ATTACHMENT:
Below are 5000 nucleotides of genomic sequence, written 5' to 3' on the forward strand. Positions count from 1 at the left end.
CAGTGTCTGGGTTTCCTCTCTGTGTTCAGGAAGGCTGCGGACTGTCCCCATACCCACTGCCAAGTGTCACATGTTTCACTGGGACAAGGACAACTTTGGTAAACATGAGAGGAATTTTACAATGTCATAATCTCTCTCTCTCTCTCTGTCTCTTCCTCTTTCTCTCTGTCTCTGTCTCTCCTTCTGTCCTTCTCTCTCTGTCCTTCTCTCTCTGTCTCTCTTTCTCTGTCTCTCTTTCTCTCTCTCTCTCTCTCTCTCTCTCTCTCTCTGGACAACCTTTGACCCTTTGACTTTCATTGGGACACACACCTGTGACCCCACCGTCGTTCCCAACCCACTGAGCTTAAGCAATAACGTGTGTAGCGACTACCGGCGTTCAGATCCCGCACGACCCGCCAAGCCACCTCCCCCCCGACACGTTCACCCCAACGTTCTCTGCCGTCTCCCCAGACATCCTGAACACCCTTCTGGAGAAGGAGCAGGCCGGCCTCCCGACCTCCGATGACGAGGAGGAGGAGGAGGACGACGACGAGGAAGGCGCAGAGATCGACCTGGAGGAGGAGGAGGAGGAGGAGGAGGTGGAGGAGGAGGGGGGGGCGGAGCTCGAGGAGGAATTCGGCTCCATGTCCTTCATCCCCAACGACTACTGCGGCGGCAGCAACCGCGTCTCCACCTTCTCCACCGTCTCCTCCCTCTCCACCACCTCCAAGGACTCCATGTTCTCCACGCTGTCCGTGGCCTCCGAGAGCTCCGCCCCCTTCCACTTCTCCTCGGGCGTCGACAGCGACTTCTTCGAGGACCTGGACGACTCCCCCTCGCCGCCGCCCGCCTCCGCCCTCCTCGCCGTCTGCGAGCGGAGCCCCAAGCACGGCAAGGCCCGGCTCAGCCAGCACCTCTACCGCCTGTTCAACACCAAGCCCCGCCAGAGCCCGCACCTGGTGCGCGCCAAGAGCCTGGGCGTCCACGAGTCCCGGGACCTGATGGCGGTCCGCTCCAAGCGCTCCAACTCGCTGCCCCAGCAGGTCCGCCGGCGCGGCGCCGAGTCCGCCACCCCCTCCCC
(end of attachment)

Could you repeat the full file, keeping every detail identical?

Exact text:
Below are 5000 nucleotides of genomic sequence, written 5' to 3' on the forward strand. Positions count from 1 at the left end.
CAGTGTCTGGGTTTCCTCTCTGTGTTCAGGAAGGCTGCGGACTGTCCCCATACCCACTGCCAAGTGTCACATGTTTCACTGGGACAAGGACAACTTTGGTAAACATGAGAGGAATTTTACAATGTCATAATCTCTCTCTCTCTCTCTGTCTCTTCCTCTTTCTCTCTGTCTCTGTCTCTCCTTCTGTCCTTCTCTCTCTGTCCTTCTCTCTCTGTCTCTCTTTCTCTGTCTCTCTTTCTCTCTCTCTCTCTCTCTCTCTCTCTCTCTCTGGACAACCTTTGACCCTTTGACTTTCATTGGGACACACACCTGTGACCCCACCGTCGTTCCCAACCCACTGAGCTTAAGCAATAACGTGTGTAGCGACTACCGGCGTTCAGATCCCGCACGACCCGCCAAGCCACCTCCCCCCCGACACGTTCACCCCAACGTTCTCTGCCGTCTCCCCAGACATCCTGAACACCCTTCTGGAGAAGGAGCAGGCCGGCCTCCCGACCTCCGATGACGAGGAGGAGGAGGAGGACGACGACGAGGAAGGCGCAGAGATCGACCTGGAGGAGGAGGAGGAGGAGGAGGAGGTGGAGGAGGAGGGGGGGGCGGAGCTCGAGGAGGAATTCGGCTCCATGTCCTTCATCCCCAACGACTACTGCGGCGGCAGCAACCGCGTCTCCACCTTCTCCACCGTCTCCTCCCTCTCCACCACCTCCAAGGACTCCATGTTCTCCACGCTGTCCGTGGCCTCCGAGAGCTCCGCCCCCTTCCACTTCTCCTCGGGCGTCGACAGCGACTTCTTCGAGGACCTGGACGACTCCCCCTCGCCGCCGCCCGCCTCCGCCCTCCTCGCCGTCTGCGAGCGGAGCCCCAAGCACGGCAAGGCCCGGCTCAGCCAGCACCTCTACCGCCTGTTCAACACCAAGCCCCGCCAGAGCCCGCACCTGGTGCGCGCCAAGAGCCTGGGCGTCCACGAGTCCCGGGACCTGATGGCGGTCCGCTCCAAGCGCTCCAACTCGCTGCCCCAGCAGGTCCGCCGGCGCGGCGCCGAGTCCGCCACCCCCTCCCC